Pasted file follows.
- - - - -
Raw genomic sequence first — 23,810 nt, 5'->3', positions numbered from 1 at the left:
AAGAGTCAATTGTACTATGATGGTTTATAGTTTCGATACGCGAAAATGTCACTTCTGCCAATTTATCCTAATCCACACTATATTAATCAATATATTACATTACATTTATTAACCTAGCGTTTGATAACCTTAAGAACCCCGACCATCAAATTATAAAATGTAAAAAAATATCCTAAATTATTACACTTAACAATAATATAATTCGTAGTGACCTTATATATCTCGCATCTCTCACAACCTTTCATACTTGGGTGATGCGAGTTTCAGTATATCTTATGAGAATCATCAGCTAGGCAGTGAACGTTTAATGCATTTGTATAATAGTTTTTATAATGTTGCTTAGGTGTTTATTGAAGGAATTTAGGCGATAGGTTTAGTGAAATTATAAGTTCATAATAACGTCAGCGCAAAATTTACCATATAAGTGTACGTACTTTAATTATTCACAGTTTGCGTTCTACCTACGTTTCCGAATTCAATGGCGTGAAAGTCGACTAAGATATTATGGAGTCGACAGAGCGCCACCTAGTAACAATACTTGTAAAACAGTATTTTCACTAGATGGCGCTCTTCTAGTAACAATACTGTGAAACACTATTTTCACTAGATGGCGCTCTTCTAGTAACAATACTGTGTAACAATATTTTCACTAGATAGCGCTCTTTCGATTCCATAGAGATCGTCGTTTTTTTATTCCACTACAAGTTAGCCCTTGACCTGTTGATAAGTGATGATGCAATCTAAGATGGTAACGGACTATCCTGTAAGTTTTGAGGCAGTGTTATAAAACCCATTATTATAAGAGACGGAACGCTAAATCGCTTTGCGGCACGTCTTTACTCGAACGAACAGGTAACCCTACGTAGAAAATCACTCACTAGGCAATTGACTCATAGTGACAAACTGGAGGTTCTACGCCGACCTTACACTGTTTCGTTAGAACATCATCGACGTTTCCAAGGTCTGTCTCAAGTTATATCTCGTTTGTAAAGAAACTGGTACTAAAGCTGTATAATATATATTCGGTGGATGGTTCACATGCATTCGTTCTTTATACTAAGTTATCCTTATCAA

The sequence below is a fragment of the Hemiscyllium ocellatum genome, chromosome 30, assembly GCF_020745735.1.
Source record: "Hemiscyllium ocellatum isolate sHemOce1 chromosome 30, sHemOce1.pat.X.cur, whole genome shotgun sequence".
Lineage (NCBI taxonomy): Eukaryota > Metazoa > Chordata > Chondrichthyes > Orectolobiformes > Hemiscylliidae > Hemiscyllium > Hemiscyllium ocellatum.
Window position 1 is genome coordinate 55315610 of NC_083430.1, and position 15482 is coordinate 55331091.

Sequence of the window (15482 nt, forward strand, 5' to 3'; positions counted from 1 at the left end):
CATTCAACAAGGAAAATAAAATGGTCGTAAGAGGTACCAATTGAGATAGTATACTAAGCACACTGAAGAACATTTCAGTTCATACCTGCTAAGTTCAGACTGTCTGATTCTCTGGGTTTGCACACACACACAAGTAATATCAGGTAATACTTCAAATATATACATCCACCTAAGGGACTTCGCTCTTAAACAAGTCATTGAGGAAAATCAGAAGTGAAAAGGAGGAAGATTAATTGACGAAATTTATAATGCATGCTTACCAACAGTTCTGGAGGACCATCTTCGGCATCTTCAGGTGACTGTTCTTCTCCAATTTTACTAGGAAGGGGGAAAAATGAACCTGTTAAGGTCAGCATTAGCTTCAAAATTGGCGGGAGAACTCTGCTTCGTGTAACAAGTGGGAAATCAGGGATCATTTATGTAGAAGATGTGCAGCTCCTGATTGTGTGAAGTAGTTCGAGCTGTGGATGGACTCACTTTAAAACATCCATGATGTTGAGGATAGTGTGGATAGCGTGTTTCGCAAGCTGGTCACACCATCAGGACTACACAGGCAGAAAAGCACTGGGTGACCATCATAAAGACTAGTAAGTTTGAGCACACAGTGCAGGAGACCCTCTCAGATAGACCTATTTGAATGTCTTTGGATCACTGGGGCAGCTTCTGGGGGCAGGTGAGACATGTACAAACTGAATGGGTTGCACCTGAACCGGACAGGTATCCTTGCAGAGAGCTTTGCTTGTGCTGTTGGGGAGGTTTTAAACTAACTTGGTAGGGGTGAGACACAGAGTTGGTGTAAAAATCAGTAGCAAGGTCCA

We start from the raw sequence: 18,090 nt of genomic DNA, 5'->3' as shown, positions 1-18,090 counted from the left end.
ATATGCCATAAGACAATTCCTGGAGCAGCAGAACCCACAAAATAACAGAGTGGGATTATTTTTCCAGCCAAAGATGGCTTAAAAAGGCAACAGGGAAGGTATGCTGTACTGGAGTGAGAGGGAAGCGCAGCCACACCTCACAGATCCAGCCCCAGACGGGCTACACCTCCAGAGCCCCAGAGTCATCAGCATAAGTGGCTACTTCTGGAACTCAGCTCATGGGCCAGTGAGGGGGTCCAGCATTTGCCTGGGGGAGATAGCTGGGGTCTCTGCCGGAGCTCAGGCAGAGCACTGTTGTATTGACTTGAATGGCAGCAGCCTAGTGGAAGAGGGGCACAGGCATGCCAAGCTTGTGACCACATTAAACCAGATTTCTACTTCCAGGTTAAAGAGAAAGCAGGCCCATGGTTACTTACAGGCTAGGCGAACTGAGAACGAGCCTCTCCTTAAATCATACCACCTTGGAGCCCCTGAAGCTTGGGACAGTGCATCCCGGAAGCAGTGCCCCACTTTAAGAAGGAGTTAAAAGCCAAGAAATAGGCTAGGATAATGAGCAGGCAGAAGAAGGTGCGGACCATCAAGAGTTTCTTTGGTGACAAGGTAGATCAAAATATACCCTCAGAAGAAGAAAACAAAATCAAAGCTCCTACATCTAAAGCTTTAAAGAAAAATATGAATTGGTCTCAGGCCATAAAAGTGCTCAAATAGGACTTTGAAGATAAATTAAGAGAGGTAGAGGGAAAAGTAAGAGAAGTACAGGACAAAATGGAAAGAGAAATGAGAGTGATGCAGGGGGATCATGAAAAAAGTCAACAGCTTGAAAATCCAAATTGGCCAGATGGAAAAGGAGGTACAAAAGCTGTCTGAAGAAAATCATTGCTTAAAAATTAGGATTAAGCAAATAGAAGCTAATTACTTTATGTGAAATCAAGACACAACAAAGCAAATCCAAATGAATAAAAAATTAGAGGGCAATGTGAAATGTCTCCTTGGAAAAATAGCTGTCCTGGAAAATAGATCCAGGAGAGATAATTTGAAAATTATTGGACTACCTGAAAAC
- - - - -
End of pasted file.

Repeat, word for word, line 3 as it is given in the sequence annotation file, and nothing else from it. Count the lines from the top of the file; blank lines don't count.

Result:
The sequence below is a fragment of the Hemiscyllium ocellatum genome, chromosome 30, assembly GCF_020745735.1.